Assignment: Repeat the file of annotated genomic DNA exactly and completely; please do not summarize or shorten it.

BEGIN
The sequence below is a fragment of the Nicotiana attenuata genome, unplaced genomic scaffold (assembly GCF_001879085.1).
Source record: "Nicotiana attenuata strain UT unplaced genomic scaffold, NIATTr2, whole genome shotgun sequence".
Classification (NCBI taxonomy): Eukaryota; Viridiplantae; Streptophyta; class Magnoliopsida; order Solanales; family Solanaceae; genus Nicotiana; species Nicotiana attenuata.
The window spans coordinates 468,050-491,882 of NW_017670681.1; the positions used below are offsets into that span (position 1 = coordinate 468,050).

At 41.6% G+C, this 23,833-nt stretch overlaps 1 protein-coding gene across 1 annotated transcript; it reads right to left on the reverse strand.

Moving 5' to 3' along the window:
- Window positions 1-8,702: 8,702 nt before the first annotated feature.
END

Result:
The sequence below is a fragment of the Nicotiana attenuata genome, unplaced genomic scaffold (assembly GCF_001879085.1).
Source record: "Nicotiana attenuata strain UT unplaced genomic scaffold, NIATTr2, whole genome shotgun sequence".
Classification (NCBI taxonomy): Eukaryota; Viridiplantae; Streptophyta; class Magnoliopsida; order Solanales; family Solanaceae; genus Nicotiana; species Nicotiana attenuata.
The window spans coordinates 468,050-491,882 of NW_017670681.1; the positions used below are offsets into that span (position 1 = coordinate 468,050).

At 41.6% G+C, this 23,833-nt stretch overlaps 1 protein-coding gene across 1 annotated transcript; it reads right to left on the reverse strand.

Moving 5' to 3' along the window:
- Window positions 1-8,702: 8,702 nt before the first annotated feature.